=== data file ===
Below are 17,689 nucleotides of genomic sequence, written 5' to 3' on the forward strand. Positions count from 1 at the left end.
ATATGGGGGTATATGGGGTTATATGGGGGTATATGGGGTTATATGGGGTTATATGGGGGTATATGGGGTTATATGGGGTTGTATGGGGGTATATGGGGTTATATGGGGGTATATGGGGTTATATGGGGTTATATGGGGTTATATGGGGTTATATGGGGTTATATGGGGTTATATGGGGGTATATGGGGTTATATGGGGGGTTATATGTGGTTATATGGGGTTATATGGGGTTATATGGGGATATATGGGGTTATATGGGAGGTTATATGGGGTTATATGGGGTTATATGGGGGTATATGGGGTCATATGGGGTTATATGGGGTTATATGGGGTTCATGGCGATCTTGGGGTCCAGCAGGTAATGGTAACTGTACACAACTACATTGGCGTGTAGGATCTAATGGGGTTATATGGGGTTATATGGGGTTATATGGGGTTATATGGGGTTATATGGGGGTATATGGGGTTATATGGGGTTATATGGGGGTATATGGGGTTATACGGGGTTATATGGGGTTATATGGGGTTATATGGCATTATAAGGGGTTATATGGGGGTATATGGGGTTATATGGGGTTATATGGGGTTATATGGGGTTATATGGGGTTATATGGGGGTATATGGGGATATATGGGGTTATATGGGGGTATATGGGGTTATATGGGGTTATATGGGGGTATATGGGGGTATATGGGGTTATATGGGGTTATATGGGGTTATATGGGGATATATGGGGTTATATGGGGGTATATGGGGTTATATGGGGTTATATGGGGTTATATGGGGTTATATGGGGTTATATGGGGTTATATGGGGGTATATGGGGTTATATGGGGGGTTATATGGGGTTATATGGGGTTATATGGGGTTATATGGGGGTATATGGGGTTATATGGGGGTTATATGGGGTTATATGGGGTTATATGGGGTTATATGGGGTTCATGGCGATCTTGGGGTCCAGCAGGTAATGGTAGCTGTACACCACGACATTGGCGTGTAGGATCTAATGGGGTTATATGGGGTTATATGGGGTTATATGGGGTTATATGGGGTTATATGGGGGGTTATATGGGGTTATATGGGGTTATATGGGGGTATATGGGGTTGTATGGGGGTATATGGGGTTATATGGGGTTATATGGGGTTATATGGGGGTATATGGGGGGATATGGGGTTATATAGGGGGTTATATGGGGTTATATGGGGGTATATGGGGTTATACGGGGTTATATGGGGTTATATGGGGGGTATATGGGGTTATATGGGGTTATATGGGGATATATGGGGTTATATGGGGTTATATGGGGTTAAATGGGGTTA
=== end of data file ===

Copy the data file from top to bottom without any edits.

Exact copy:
Below are 17,689 nucleotides of genomic sequence, written 5' to 3' on the forward strand. Positions count from 1 at the left end.
ATATGGGGGTATATGGGGTTATATGGGGGTATATGGGGTTATATGGGGTTATATGGGGGTATATGGGGTTATATGGGGTTGTATGGGGGTATATGGGGTTATATGGGGGTATATGGGGTTATATGGGGTTATATGGGGTTATATGGGGTTATATGGGGTTATATGGGGTTATATGGGGGTATATGGGGTTATATGGGGGGTTATATGTGGTTATATGGGGTTATATGGGGTTATATGGGGATATATGGGGTTATATGGGAGGTTATATGGGGTTATATGGGGTTATATGGGGGTATATGGGGTCATATGGGGTTATATGGGGTTATATGGGGTTCATGGCGATCTTGGGGTCCAGCAGGTAATGGTAACTGTACACAACTACATTGGCGTGTAGGATCTAATGGGGTTATATGGGGTTATATGGGGTTATATGGGGTTATATGGGGTTATATGGGGGTATATGGGGTTATATGGGGTTATATGGGGGTATATGGGGTTATACGGGGTTATATGGGGTTATATGGGGTTATATGGCATTATAAGGGGTTATATGGGGGTATATGGGGTTATATGGGGTTATATGGGGTTATATGGGGTTATATGGGGTTATATGGGGGTATATGGGGATATATGGGGTTATATGGGGGTATATGGGGTTATATGGGGTTATATGGGGGTATATGGGGGTATATGGGGTTATATGGGGTTATATGGGGTTATATGGGGATATATGGGGTTATATGGGGGTATATGGGGTTATATGGGGTTATATGGGGTTATATGGGGTTATATGGGGTTATATGGGGTTATATGGGGGTATATGGGGTTATATGGGGGGTTATATGGGGTTATATGGGGTTATATGGGGTTATATGGGGGTATATGGGGTTATATGGGGGTTATATGGGGTTATATGGGGTTATATGGGGTTATATGGGGTTCATGGCGATCTTGGGGTCCAGCAGGTAATGGTAGCTGTACACCACGACATTGGCGTGTAGGATCTAATGGGGTTATATGGGGTTATATGGGGTTATATGGGGTTATATGGGGTTATATGGGGGGTTATATGGGGTTATATGGGGTTATATGGGGGTATATGGGGTTGTATGGGGGTATATGGGGTTATATGGGGTTATATGGGGTTATATGGGGGTATATGGGGGGATATGGGGTTATATAGGGGGTTATATGGGGTTATATGGGGGTATATGGGGTTATACGGGGTTATATGGGGTTATATGGGGGGTATATGGGGTTATATGGGGTTATATGGGGATATATGGGGTTATATGGGGTTATATGGGGTTAAATGGGGTTA